Letters To A Prisoner (Jacques Goldstyn)

Hello, friends! Our book today is Letters To A Prisoner by Jacques Goldstyn, a complex picture book with a compelling lesson in humanity.

Without text, we see a father and his young daughter joining in a peaceful protest, holding signs and a balloon. They are a met by soldiers, one of whom injures the man, tearing him from his daughter and throwing him in an ambulance. As the girl cries, the soldier even pops her balloon. The man is brought to a solitary cell, where he is imprisoned unjustly. He shares his meager meals with a bird and a mouse, who begin to bring him letters. The letters bring joy and hope momentarily, before they are taken and torn up by the guard. But more letters begin to arrive, each time giving the man small comfort before they are stolen and burned. But the smoke from their fire sends an SOS across the world, and a diverse cast of characters all join in to write to the man, using their words to give him hope and, eventually, wings with which to return home.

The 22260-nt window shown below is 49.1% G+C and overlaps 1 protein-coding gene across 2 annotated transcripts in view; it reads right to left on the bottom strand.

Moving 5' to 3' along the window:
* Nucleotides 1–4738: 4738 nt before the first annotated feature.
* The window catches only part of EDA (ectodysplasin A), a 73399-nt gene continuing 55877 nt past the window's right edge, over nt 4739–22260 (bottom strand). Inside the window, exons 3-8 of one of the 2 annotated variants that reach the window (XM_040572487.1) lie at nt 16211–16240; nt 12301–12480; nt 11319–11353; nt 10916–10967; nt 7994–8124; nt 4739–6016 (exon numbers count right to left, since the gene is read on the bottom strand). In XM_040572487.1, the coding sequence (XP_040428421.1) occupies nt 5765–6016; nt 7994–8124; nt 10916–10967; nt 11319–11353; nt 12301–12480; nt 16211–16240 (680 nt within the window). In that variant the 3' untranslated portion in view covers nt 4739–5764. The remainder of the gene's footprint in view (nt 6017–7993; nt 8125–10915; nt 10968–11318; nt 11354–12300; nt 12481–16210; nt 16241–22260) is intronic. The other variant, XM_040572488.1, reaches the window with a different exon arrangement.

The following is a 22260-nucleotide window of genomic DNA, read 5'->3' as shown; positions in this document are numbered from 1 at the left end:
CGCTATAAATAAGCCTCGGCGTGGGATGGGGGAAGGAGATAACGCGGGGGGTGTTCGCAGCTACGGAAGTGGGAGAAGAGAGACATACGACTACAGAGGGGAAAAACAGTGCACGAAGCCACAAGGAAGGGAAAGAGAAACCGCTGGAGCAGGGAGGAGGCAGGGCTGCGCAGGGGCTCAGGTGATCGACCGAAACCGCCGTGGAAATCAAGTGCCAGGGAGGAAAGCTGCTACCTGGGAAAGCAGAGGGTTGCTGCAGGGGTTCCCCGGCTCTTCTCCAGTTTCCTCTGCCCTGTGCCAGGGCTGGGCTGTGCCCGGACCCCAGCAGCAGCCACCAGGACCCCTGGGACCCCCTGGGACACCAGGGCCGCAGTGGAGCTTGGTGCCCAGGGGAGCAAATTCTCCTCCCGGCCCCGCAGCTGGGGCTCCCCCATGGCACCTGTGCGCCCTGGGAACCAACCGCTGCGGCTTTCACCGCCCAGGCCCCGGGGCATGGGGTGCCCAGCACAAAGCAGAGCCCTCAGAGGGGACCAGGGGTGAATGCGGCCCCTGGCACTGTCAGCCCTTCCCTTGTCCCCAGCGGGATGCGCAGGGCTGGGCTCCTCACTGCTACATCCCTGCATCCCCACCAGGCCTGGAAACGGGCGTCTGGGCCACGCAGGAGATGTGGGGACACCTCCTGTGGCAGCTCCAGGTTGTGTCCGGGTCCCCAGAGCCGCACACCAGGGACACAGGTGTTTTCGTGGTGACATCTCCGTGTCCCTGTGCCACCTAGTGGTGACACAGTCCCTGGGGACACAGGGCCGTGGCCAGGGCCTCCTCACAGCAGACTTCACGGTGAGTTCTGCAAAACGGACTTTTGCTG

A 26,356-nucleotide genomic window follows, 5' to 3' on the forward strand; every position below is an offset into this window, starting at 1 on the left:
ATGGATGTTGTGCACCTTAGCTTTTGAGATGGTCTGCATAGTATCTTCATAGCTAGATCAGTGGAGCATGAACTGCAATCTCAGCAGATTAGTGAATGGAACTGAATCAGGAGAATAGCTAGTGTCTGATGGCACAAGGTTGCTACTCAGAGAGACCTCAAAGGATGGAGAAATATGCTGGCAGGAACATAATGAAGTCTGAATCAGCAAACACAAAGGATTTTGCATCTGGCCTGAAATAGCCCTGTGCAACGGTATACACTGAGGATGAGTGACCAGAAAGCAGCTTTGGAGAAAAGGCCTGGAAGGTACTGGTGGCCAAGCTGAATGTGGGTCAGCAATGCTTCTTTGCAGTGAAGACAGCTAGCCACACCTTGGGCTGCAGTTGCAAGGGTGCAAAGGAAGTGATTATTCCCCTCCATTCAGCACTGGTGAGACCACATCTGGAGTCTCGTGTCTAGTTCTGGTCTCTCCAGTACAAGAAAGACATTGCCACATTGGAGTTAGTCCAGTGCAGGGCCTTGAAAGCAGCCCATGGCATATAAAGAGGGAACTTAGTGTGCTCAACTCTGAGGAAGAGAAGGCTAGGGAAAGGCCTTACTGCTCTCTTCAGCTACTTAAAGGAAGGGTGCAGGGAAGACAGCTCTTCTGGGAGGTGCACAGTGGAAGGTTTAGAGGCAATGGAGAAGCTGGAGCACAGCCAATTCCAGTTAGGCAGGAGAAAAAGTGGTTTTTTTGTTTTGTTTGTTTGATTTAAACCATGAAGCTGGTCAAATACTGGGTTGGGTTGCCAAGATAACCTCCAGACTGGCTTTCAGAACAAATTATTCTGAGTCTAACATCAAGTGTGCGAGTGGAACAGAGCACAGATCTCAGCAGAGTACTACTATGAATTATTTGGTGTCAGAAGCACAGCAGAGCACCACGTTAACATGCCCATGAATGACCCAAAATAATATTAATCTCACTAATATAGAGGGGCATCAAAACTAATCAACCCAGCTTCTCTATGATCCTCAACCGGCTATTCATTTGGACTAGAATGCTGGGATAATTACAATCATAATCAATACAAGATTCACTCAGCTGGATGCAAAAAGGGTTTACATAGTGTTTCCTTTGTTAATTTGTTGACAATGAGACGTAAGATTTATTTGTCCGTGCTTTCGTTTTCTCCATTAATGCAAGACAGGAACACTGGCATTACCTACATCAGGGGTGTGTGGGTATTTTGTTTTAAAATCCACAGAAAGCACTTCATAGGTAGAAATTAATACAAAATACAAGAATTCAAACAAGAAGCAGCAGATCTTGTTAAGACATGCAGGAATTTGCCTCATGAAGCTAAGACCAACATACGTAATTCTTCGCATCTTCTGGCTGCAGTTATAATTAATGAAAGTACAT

As you may have guessed, this is not your average picture book; it was inspired by Amnesty International’s letter-writing campaigns, and perhaps not for very young readers who may be disturbed by the themes. However, for older children – especially those that may just be starting to ask questions about global issues, this is an absolutely incredible book. Using political cartoon-inspired art, symbolic imagery elicits a sense of empathy and connection to the reader, putting them in both the family’s shoes. I especially loved the scene of the letter-writers, showing there are no restrictions on who you have to be to get involved: young and old, rich and poor, race, gender, disability – there’s no rules about doing what’s right. And while JJ may not have understood the larger issues, she did enjoy the art very much. A moving tale about what can happen when people band together and use the power of words, and we loved it. Baby Bookworm approved!

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